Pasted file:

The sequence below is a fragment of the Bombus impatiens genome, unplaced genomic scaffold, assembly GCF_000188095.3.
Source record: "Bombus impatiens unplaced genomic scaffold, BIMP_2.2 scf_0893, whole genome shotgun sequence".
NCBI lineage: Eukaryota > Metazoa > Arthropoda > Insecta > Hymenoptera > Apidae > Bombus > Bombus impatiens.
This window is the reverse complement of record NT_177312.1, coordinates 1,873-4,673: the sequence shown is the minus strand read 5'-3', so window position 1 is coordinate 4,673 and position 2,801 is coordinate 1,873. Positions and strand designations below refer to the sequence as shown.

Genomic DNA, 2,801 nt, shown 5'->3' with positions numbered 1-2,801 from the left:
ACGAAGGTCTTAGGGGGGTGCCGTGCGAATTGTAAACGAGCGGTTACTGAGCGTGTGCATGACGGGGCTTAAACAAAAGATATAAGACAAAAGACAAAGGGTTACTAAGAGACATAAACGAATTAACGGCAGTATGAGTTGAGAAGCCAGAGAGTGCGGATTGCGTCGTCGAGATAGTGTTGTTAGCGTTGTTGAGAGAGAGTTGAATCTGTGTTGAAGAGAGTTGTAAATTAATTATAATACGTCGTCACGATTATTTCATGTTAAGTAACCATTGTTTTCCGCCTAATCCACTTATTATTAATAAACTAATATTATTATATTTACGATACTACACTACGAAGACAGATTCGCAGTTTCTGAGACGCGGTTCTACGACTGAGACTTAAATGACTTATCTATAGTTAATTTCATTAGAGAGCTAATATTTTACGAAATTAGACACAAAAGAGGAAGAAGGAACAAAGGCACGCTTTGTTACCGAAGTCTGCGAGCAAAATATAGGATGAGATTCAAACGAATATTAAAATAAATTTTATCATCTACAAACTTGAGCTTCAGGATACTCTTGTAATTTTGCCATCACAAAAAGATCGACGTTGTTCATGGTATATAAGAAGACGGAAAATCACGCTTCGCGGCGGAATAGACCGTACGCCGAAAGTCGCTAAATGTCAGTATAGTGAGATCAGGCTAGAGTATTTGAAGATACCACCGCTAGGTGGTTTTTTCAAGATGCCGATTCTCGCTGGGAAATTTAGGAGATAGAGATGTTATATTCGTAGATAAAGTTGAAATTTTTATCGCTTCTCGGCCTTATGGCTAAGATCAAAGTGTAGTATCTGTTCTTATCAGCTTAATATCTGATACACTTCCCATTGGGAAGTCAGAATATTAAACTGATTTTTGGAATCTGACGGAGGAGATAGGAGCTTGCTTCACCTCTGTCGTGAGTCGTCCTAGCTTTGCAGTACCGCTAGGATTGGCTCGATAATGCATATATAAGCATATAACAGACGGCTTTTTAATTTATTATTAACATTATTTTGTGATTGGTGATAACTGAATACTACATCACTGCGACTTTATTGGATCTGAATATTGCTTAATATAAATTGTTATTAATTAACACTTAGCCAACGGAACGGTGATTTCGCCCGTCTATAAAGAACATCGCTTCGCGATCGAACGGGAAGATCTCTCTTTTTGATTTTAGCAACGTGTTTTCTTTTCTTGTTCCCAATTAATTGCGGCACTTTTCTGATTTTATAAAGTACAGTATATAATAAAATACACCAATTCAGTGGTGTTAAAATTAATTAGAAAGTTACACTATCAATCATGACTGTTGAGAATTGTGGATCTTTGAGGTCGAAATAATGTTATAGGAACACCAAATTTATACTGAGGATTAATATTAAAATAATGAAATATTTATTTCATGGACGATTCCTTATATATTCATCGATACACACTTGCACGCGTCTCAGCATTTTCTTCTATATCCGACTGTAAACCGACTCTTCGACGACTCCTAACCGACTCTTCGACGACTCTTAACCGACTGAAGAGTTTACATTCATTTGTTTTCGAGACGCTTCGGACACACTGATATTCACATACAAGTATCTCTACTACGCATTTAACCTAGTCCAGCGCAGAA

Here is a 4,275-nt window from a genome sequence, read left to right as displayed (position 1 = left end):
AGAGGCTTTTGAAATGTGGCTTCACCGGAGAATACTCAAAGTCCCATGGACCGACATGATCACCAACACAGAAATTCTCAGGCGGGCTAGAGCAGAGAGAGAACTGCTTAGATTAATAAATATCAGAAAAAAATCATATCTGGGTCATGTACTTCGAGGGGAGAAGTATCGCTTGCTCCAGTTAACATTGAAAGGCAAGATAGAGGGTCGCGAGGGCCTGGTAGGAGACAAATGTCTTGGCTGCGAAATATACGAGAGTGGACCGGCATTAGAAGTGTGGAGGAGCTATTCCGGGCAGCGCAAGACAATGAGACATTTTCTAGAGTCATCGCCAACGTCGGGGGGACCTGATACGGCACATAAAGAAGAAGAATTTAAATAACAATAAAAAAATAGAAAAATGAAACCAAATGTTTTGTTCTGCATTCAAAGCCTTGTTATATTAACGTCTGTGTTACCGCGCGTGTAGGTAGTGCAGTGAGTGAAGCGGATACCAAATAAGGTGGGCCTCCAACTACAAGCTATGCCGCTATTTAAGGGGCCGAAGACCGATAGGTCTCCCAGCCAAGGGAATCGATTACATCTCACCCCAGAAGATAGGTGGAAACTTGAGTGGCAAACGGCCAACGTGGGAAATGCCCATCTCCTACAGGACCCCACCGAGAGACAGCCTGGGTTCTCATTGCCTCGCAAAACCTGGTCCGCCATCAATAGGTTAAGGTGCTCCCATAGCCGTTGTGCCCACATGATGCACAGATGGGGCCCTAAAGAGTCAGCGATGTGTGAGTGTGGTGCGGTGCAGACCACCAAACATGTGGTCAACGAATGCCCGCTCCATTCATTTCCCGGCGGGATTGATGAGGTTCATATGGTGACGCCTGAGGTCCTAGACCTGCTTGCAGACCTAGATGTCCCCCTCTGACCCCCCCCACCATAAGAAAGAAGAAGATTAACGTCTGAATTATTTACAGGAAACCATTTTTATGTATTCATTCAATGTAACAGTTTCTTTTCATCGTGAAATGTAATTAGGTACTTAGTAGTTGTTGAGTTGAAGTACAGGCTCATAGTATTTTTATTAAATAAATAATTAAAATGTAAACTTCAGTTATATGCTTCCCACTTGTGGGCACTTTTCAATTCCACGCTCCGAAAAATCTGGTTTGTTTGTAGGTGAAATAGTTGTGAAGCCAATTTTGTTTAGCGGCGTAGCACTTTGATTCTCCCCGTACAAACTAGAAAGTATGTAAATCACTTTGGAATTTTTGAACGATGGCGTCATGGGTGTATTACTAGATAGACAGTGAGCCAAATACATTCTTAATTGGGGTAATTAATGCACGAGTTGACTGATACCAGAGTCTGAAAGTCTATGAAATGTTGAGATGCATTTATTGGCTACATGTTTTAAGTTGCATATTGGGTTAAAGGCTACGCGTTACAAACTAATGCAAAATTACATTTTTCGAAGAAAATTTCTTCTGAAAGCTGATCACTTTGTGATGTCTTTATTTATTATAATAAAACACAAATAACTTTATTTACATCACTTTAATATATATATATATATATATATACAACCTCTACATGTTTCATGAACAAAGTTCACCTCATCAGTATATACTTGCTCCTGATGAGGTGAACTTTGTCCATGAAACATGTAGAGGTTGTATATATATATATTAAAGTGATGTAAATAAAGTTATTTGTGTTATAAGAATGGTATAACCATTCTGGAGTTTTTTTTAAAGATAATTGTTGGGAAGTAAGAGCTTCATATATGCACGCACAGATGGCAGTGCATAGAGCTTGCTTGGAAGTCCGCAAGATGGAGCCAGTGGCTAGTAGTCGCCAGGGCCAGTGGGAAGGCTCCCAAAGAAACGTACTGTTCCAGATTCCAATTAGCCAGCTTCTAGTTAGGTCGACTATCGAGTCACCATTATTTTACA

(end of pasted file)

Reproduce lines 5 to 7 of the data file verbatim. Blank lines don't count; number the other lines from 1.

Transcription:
Genomic DNA, 2,801 nt, shown 5'->3' with positions numbered 1-2,801 from the left:
ACGAAGGTCTTAGGGGGGTGCCGTGCGAATTGTAAACGAGCGGTTACTGAGCGTGTGCATGACGGGGCTTAAACAAAAGATATAAGACAAAAGACAAAGGGTTACTAAGAGACATAAACGAATTAACGGCAGTATGAGTTGAGAAGCCAGAGAGTGCGGATTGCGTCGTCGAGATAGTGTTGTTAGCGTTGTTGAGAGAGAGTTGAATCTGTGTTGAAGAGAGTTGTAAATTAATTATAATACGTCGTCACGATTATTTCATGTTAAGTAACCATTGTTTTCCGCCTAATCCACTTATTATTAATAAACTAATATTATTATATTTACGATACTACACTACGAAGACAGATTCGCAGTTTCTGAGACGCGGTTCTACGACTGAGACTTAAATGACTTATCTATAGTTAATTTCATTAGAGAGCTAATATTTTACGAAATTAGACACAAAAGAGGAAGAAGGAACAAAGGCACGCTTTGTTACCGAAGTCTGCGAGCAAAATATAGGATGAGATTCAAACGAATATTAAAATAAATTTTATCATCTACAAACTTGAGCTTCAGGATACTCTTGTAATTTTGCCATCACAAAAAGATCGACGTTGTTCATGGTATATAAGAAGACGGAAAATCACGCTTCGCGGCGGAATAGACCGTACGCCGAAAGTCGCTAAATGTCAGTATAGTGAGATCAGGCTAGAGTATTTGAAGATACCACCGCTAGGTGGTTTTTTCAAGATGCCGATTCTCGCTGGGAAATTTAGGAGATAGAGATGTTATATTCGTAGATAAAGTTGAAATTTTTATCGCTTCTCGGCCTTATGGCTAAGATCAAAGTGTAGTATCTGTTCTTATCAGCTTAATATCTGATACACTTCCCATTGGGAAGTCAGAATATTAAACTGATTTTTGGAATCTGACGGAGGAGATAGGAGCTTGCTTCACCTCTGTCGTGAGTCGTCCTAGCTTTGCAGTACCGCTAGGATTGGCTCGATAATGCATATATAAGCATATAACAGACGGCTTTTTAATTTATTATTAACATTATTTTGTGATTGGTGATAACTGAATACTACATCACTGCGACTTTATTGGATCTGAATATTGCTTAATATAAATTGTTATTAATTAACACTTAGCCAACGGAACGGTGATTTCGCCCGTCTATAAAGAACATCGCTTCGCGATCGAACGGGAAGATCTCTCTTTTTGATTTTAGCAACGTGTTTTCTTTTCTTGTTCCCAATTAATTGCGGCACTTTTCTGATTTTATAAAGTACAGTATATAATAAAATACACCAATTCAGTGGTGTTAAAATTAATTAGAAAGTTACACTATCAATCATGACTGTTGAGAATTGTGGATCTTTGAGGTCGAAATAATGTTATAGGAACACCAAATTTATACTGAGGATTAATATTAAAATAATGAAATATTTATTTCATGGACGATTCCTTATATATTCATCGATACACACTTGCACGCGTCTCAGCATTTTCTTCTATATCCGACTGTAAACCGACTCTTCGACGACTCCTAACCGACTCTTCGACGACTCTTAACCGACTGAAGAGTTTACATTCATTTGTTTTCGAGACGCTTCGGACACACTGATATTCACATACAAGTATCTCTACTACGCATTTAACCTAGTCCAGCGCAGAA

Here is a 4,275-nt window from a genome sequence, read left to right as displayed (position 1 = left end):